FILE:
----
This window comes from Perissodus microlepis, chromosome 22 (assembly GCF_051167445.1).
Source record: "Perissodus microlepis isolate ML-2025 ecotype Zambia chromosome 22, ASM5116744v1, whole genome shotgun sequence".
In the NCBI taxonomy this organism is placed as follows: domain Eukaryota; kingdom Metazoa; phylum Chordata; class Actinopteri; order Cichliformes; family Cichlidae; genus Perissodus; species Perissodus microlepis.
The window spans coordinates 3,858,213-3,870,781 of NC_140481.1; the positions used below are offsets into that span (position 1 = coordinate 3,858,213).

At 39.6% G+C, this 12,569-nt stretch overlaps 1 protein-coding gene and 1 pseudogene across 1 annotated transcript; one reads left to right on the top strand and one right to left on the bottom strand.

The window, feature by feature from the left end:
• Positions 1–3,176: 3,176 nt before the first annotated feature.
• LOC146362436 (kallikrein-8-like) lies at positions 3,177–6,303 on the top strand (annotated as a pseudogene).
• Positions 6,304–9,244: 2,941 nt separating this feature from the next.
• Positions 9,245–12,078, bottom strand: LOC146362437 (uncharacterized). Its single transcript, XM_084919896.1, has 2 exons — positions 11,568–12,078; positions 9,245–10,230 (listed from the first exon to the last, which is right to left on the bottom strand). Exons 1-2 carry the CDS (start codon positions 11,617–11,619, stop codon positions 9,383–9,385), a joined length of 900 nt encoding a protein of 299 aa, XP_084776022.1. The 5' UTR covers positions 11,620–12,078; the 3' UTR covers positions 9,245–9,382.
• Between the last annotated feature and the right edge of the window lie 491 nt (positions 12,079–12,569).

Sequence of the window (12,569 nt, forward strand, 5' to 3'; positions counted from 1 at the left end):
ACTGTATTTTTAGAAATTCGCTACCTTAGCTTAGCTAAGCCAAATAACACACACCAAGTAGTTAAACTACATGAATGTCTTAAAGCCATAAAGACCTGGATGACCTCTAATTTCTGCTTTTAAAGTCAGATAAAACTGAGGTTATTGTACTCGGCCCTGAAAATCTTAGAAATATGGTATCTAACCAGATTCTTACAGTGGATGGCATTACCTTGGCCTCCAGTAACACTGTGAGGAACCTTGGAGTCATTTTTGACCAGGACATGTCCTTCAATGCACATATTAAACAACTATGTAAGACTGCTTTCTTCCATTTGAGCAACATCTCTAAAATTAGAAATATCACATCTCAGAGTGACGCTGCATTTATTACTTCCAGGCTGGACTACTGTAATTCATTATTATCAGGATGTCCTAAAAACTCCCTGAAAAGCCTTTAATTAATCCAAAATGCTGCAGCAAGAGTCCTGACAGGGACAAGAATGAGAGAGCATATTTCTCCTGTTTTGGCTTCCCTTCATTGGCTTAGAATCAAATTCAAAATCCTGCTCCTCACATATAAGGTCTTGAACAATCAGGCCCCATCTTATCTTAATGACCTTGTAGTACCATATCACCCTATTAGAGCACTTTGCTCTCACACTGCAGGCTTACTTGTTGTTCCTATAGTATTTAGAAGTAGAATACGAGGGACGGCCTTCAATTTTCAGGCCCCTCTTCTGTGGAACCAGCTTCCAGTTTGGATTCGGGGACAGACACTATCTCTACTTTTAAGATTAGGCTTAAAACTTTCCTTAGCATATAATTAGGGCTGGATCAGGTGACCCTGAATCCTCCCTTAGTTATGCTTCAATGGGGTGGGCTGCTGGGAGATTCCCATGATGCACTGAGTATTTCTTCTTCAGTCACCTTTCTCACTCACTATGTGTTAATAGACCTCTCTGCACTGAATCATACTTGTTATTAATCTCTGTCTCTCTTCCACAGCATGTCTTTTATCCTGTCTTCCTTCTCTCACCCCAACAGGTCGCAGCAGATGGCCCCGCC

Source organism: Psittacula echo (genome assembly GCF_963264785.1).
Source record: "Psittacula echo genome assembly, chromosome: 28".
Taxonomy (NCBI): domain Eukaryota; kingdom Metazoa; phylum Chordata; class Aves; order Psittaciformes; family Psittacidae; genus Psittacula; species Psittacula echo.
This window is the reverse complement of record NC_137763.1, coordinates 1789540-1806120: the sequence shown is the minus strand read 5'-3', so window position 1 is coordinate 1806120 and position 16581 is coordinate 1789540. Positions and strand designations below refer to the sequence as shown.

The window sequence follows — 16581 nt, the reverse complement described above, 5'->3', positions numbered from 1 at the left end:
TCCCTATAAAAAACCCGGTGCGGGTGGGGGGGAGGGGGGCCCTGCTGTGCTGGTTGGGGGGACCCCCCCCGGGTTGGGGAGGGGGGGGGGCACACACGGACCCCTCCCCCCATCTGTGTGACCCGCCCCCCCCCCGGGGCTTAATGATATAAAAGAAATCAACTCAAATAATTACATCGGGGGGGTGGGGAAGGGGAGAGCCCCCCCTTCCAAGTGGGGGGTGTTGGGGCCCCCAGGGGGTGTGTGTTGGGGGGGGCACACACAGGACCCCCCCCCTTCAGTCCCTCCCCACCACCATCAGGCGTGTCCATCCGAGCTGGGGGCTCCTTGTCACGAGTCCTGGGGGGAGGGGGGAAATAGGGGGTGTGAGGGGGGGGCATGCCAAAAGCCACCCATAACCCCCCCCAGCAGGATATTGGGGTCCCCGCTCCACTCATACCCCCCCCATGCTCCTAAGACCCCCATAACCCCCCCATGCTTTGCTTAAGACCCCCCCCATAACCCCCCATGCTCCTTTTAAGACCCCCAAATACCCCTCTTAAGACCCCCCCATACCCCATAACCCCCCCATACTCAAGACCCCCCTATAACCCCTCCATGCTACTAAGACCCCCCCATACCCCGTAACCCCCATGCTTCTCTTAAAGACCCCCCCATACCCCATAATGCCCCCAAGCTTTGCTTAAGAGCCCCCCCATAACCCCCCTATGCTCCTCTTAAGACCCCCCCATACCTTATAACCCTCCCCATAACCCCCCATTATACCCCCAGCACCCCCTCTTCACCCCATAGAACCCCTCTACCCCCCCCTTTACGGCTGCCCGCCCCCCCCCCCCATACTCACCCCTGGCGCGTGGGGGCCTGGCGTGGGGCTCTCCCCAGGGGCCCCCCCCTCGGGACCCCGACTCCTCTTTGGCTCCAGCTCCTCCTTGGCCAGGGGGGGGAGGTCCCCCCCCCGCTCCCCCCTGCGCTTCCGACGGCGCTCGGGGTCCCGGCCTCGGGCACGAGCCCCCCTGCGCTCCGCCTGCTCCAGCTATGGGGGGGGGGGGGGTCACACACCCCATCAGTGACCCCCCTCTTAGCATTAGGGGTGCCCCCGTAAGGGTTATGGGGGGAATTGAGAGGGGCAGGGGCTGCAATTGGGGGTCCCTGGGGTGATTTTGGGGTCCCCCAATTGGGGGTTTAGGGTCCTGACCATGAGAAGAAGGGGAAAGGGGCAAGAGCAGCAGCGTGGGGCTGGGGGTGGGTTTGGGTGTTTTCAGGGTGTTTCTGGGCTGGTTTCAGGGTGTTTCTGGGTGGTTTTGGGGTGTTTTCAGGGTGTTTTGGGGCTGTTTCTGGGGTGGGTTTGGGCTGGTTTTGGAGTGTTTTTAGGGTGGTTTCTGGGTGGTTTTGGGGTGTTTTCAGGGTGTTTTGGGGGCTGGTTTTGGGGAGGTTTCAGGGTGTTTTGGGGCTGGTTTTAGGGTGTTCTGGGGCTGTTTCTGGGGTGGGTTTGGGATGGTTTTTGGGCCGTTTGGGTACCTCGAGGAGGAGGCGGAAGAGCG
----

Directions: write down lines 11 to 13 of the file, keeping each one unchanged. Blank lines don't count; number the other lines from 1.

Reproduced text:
• Between the last annotated feature and the right edge of the window lie 491 nt (positions 12,079–12,569).

Sequence of the window (12,569 nt, forward strand, 5' to 3'; positions counted from 1 at the left end):
ACTGTATTTTTAGAAATTCGCTACCTTAGCTTAGCTAAGCCAAATAACACACACCAAGTAGTTAAACTACATGAATGTCTTAAAGCCATAAAGACCTGGATGACCTCTAATTTCTGCTTTTAAAGTCAGATAAAACTGAGGTTATTGTACTCGGCCCTGAAAATCTTAGAAATATGGTATCTAACCAGATTCTTACAGTGGATGGCATTACCTTGGCCTCCAGTAACACTGTGAGGAACCTTGGAGTCATTTTTGACCAGGACATGTCCTTCAATGCACATATTAAACAACTATGTAAGACTGCTTTCTTCCATTTGAGCAACATCTCTAAAATTAGAAATATCACATCTCAGAGTGACGCTGCATTTATTACTTCCAGGCTGGACTACTGTAATTCATTATTATCAGGATGTCCTAAAAACTCCCTGAAAAGCCTTTAATTAATCCAAAATGCTGCAGCAAGAGTCCTGACAGGGACAAGAATGAGAGAGCATATTTCTCCTGTTTTGGCTTCCCTTCATTGGCTTAGAATCAAATTCAAAATCCTGCTCCTCACATATAAGGTCTTGAACAATCAGGCCCCATCTTATCTTAATGACCTTGTAGTACCATATCACCCTATTAGAGCACTTTGCTCTCACACTGCAGGCTTACTTGTTGTTCCTATAGTATTTAGAAGTAGAATACGAGGGACGGCCTTCAATTTTCAGGCCCCTCTTCTGTGGAACCAGCTTCCAGTTTGGATTCGGGGACAGACACTATCTCTACTTTTAAGATTAGGCTTAAAACTTTCCTTAGCATATAATTAGGGCTGGATCAGGTGACCCTGAATCCTCCCTTAGTTATGCTTCAATGGGGTGGGCTGCTGGGAGATTCCCATGATGCACTGAGTATTTCTTCTTCAGTCACCTTTCTCACTCACTATGTGTTAATAGACCTCTCTGCACTGAATCATACTTGTTATTAATCTCTGTCTCTCTTCCACAGCATGTCTTTTATCCTGTCTTCCTTCTCTCACCCCAACAGGTCGCAGCAGATGGCCCCGCC